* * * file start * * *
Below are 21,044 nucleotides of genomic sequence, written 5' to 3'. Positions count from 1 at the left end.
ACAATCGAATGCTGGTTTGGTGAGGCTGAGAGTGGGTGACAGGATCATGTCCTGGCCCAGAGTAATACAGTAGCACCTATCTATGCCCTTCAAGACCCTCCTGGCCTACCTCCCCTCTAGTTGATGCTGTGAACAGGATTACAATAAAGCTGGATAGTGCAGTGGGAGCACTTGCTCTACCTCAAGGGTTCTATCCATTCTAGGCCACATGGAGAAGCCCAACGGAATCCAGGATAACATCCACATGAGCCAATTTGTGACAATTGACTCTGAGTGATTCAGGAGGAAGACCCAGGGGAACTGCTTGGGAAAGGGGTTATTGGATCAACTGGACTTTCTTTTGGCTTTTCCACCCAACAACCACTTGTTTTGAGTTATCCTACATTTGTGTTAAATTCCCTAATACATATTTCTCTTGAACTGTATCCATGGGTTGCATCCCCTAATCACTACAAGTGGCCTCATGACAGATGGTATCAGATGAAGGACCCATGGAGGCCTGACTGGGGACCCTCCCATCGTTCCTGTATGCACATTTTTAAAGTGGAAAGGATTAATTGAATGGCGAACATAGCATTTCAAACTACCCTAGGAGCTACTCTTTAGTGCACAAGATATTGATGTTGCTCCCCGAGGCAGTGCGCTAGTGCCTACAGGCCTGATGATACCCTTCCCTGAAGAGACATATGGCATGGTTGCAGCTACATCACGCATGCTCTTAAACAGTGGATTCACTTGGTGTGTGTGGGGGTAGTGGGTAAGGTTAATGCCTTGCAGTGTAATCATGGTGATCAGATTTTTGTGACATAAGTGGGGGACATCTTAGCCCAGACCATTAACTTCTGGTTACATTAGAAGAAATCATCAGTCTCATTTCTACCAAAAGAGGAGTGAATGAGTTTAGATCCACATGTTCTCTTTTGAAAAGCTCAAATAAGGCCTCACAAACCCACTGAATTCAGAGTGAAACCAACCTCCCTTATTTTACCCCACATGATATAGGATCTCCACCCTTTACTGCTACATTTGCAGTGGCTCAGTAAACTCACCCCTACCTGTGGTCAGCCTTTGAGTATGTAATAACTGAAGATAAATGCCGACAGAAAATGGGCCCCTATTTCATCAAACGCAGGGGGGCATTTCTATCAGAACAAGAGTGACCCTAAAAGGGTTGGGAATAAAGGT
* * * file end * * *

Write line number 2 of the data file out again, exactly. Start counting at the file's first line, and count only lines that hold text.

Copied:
ACAATCGAATGCTGGTTTGGTGAGGCTGAGAGTGGGTGACAGGATCATGTCCTGGCCCAGAGTAATACAGTAGCACCTATCTATGCCCTTCAAGACCCTCCTGGCCTACCTCCCCTCTAGTTGATGCTGTGAACAGGATTACAATAAAGCTGGATAGTGCAGTGGGAGCACTTGCTCTACCTCAAGGGTTCTATCCATTCTAGGCCACATGGAGAAGCCCAACGGAATCCAGGATAACATCCACATGAGCCAATTTGTGACAATTGACTCTGAGTGATTCAGGAGGAAGACCCAGGGGAACTGCTTGGGAAAGGGGTTATTGGATCAACTGGACTTTCTTTTGGCTTTTCCACCCAACAACCACTTGTTTTGAGTTATCCTACATTTGTGTTAAATTCCCTAATACATATTTCTCTTGAACTGTATCCATGGGTTGCATCCCCTAATCACTACAAGTGGCCTCATGACAGATGGTATCAGATGAAGGACCCATGGAGGCCTGACTGGGGACCCTCCCATCGTTCCTGTATGCACATTTTTAAAGTGGAAAGGATTAATTGAATGGCGAACATAGCATTTCAAACTACCCTAGGAGCTACTCTTTAGTGCACAAGATATTGATGTTGCTCCCCGAGGCAGTGCGCTAGTGCCTACAGGCCTGATGATACCCTTCCCTGAAGAGACATATGGCATGGTTGCAGCTACATCACGCATGCTCTTAAACAGTGGATTCACTTGGTGTGTGTGGGGGTAGTGGGTAAGGTTAATGCCTTGCAGTGTAATCATGGTGATCAGATTTTTGTGACATAAGTGGGGGACATCTTAGCCCAGACCATTAACTTCTGGTTACATTAGAAGAAATCATCAGTCTCATTTCTACCAAAAGAGGAGTGAATGAGTTTAGATCCACATGTTCTCTTTTGAAAAGCTCAAATAAGGCCTCACAAACCCACTGAATTCAGAGTGAAACCAACCTCCCTTATTTTACCCCACATGATATAGGATCTCCACCCTTTACTGCTACATTTGCAGTGGCTCAGTAAACTCACCCCTACCTGTGGTCAGCCTTTGAGTATGTAATAACTGAAGATAAATGCCGACAGAAAATGGGCCCCTATTTCATCAAACGCAGGGGGGCATTTCTATCAGAACAAGAGTGACCCTAAAAGGGTTGGGAATAAAGGT